The U.S. Cities With The Biggest Economic Inequality
It was the best of times, it was the worst of times, at least for many of America's largest cities. From Obama's 2015 State of the Union address to Occupy Wall Street, the growing gap between the rich and the poor in the United States has been an issue that's dominated the national conversation. Now a new analysis by the Brookings Institution reports that between 2007 and 2013, the gulf between the rich and the poor has widened in 21 of America's largest 50 cities.
It's not just in the cities you'd expect either, like New York and Washington: it's also Atlanta, Miami, and Dallas. Brookings Institution defines the highest earners as those earning more than 95 percent of all other households (the 95th percentile) and the lowest earners as those earning more than only 20 percent of other households (the 20th percentile). It then measures the gap between the two, or the "95/20 ratio". It also takes into account inflation.In most of the 50 largest U.S. cities, the rich have higher incomes and the poor lower incomes, than the nation overall. Atlanta ranked #1 as the most unequal city, followed by San Francisco, Boston, Miami, and Washington D.C. New York, Dallas, Chicago, Los Angeles, and Minneapolis made up the rest of the top ten.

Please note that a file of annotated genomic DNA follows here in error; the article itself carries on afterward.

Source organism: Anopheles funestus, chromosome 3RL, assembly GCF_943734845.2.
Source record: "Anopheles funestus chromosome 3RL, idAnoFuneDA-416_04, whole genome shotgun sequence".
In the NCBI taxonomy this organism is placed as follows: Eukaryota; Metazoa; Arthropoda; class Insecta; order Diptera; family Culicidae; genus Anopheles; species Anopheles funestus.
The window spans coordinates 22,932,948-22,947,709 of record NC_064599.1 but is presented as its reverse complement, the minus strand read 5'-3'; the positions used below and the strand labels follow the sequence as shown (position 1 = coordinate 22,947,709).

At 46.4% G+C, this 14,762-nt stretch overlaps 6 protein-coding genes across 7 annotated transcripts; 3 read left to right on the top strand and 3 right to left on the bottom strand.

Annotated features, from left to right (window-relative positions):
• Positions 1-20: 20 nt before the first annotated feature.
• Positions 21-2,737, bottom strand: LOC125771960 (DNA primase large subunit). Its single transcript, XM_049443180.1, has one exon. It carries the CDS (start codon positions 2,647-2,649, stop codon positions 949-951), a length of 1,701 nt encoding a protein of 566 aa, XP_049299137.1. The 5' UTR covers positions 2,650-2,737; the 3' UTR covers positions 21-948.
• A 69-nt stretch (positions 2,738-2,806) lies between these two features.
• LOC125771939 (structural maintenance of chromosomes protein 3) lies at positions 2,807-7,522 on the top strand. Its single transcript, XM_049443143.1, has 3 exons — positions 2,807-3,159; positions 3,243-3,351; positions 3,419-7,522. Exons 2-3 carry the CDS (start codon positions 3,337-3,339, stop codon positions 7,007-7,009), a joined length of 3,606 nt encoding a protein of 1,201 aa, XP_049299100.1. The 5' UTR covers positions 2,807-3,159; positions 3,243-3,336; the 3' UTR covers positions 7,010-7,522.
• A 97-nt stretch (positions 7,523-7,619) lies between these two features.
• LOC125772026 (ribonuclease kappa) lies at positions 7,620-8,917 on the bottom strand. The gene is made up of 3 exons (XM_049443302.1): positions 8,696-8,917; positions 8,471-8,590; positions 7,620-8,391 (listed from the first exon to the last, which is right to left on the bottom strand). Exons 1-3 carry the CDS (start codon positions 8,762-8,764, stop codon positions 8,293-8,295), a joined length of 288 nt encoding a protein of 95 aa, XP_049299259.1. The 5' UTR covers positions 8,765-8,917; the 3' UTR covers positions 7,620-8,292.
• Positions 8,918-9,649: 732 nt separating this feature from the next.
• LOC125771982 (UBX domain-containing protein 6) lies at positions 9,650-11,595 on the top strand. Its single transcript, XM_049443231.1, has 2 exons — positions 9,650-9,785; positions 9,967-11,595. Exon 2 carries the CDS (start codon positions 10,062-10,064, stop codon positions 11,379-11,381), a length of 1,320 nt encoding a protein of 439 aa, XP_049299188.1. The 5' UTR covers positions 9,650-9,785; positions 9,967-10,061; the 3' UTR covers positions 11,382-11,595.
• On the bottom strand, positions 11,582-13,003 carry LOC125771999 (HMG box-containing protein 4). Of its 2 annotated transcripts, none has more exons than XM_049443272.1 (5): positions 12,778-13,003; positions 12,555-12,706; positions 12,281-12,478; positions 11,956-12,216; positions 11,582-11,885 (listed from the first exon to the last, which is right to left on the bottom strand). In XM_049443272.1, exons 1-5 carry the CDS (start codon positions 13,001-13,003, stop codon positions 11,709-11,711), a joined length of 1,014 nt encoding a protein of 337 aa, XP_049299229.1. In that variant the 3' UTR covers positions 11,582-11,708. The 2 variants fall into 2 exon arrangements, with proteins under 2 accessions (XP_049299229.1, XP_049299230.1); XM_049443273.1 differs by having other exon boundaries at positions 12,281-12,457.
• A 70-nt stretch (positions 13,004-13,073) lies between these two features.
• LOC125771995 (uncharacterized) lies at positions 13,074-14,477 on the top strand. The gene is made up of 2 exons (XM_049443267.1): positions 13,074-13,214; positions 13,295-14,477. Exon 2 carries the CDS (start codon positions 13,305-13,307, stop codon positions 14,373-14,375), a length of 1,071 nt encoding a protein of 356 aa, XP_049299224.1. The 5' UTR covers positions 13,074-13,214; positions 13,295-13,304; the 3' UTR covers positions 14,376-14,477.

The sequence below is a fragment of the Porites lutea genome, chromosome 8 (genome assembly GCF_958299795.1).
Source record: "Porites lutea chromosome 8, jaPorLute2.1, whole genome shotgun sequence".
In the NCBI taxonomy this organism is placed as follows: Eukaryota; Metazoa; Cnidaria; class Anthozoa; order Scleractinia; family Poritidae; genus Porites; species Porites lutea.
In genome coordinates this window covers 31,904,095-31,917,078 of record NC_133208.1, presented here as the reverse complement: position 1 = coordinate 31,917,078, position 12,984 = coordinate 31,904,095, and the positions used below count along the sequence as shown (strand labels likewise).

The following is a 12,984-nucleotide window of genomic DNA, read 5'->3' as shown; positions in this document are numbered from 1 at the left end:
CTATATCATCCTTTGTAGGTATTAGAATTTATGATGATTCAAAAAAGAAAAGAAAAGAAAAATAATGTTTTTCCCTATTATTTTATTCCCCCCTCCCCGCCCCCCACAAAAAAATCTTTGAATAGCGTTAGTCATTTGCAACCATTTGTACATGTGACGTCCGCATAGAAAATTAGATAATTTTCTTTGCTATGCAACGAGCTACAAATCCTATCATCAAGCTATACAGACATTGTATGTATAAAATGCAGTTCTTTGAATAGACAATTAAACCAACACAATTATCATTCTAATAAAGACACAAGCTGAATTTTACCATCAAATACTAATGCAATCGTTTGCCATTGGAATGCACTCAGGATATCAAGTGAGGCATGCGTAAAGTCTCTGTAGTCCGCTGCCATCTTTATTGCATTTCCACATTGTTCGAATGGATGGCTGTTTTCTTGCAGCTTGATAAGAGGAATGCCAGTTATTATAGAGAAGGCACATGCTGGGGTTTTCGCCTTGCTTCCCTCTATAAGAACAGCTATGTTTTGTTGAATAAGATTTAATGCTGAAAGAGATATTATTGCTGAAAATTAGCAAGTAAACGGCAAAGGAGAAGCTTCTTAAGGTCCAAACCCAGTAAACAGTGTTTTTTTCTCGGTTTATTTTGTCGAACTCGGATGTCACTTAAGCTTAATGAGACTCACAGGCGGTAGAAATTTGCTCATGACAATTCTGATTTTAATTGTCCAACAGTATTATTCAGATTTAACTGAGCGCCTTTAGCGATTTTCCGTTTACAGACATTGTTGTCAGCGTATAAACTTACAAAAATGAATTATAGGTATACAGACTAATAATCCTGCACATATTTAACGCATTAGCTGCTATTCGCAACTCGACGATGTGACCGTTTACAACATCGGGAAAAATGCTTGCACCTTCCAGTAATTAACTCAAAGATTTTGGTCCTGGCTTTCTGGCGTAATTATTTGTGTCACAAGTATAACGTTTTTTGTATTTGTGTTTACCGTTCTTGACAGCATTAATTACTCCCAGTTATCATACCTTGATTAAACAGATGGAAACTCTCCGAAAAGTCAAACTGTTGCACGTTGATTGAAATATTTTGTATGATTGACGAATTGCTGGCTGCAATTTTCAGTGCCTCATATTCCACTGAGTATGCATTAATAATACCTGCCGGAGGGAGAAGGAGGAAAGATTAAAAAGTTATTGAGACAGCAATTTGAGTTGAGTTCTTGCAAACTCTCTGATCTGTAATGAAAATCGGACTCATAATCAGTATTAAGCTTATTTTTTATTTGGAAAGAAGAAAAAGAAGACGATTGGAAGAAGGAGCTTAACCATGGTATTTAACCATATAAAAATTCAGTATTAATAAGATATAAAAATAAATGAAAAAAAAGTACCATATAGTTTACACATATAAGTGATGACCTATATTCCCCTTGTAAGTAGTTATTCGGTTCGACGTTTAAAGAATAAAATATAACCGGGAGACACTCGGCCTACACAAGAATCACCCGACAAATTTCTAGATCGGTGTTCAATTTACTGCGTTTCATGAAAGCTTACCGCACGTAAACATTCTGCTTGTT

Brookings Institution's findings "lend support to the concern that rising incomes at the top of the distribution are not--at least in the short term--lifting earnings near the bottom, even in local markets". The solution to economic inequality in American cities is complicated and hotly debated. Will other cities follow Seattle's lead and raise their minimum wage, allowing low earners to make higher wages in high-cost places? Many are considering or already in the process of enacting such increases. However, long-term economic diversity and mobility depends on cities not merely raising wages, but also working to improve education and urban planning.